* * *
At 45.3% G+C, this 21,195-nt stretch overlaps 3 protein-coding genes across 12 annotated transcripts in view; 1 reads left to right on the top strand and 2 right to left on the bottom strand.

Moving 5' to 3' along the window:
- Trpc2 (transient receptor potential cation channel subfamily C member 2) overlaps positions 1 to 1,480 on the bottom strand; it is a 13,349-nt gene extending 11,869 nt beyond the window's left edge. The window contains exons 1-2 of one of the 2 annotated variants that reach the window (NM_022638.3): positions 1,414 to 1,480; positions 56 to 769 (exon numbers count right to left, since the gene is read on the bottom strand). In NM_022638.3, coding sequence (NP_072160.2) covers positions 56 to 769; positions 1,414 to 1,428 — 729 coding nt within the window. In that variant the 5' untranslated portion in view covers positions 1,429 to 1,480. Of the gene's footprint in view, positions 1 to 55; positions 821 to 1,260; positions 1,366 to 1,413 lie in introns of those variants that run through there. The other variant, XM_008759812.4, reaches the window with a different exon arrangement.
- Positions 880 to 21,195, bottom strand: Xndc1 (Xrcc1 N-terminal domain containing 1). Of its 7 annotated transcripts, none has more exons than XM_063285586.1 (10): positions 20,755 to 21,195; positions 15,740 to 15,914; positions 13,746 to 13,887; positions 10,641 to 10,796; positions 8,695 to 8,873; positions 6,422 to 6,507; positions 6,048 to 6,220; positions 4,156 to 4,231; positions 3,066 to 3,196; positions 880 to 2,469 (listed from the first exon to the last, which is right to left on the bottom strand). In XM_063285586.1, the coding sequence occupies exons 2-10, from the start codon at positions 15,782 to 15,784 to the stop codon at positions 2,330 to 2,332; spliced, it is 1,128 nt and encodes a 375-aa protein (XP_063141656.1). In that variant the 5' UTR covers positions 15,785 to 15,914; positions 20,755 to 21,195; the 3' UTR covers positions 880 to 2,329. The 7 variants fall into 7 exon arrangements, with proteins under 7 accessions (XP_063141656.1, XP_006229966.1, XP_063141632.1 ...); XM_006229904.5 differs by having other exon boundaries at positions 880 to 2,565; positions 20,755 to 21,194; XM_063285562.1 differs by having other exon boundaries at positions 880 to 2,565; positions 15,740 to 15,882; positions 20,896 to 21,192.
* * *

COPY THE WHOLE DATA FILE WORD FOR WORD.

At 45.3% G+C, this 21,195-nt stretch overlaps 3 protein-coding genes across 12 annotated transcripts in view; 1 reads left to right on the top strand and 2 right to left on the bottom strand.

Moving 5' to 3' along the window:
- Trpc2 (transient receptor potential cation channel subfamily C member 2) overlaps positions 1 to 1,480 on the bottom strand; it is a 13,349-nt gene extending 11,869 nt beyond the window's left edge. The window contains exons 1-2 of one of the 2 annotated variants that reach the window (NM_022638.3): positions 1,414 to 1,480; positions 56 to 769 (exon numbers count right to left, since the gene is read on the bottom strand). In NM_022638.3, coding sequence (NP_072160.2) covers positions 56 to 769; positions 1,414 to 1,428 — 729 coding nt within the window. In that variant the 5' untranslated portion in view covers positions 1,429 to 1,480. Of the gene's footprint in view, positions 1 to 55; positions 821 to 1,260; positions 1,366 to 1,413 lie in introns of those variants that run through there. The other variant, XM_008759812.4, reaches the window with a different exon arrangement.
- Positions 880 to 21,195, bottom strand: Xndc1 (Xrcc1 N-terminal domain containing 1). Of its 7 annotated transcripts, none has more exons than XM_063285586.1 (10): positions 20,755 to 21,195; positions 15,740 to 15,914; positions 13,746 to 13,887; positions 10,641 to 10,796; positions 8,695 to 8,873; positions 6,422 to 6,507; positions 6,048 to 6,220; positions 4,156 to 4,231; positions 3,066 to 3,196; positions 880 to 2,469 (listed from the first exon to the last, which is right to left on the bottom strand). In XM_063285586.1, the coding sequence occupies exons 2-10, from the start codon at positions 15,782 to 15,784 to the stop codon at positions 2,330 to 2,332; spliced, it is 1,128 nt and encodes a 375-aa protein (XP_063141656.1). In that variant the 5' UTR covers positions 15,785 to 15,914; positions 20,755 to 21,195; the 3' UTR covers positions 880 to 2,329. The 7 variants fall into 7 exon arrangements, with proteins under 7 accessions (XP_063141656.1, XP_006229966.1, XP_063141632.1 ...); XM_006229904.5 differs by having other exon boundaries at positions 880 to 2,565; positions 20,755 to 21,194; XM_063285562.1 differs by having other exon boundaries at positions 880 to 2,565; positions 15,740 to 15,882; positions 20,896 to 21,192.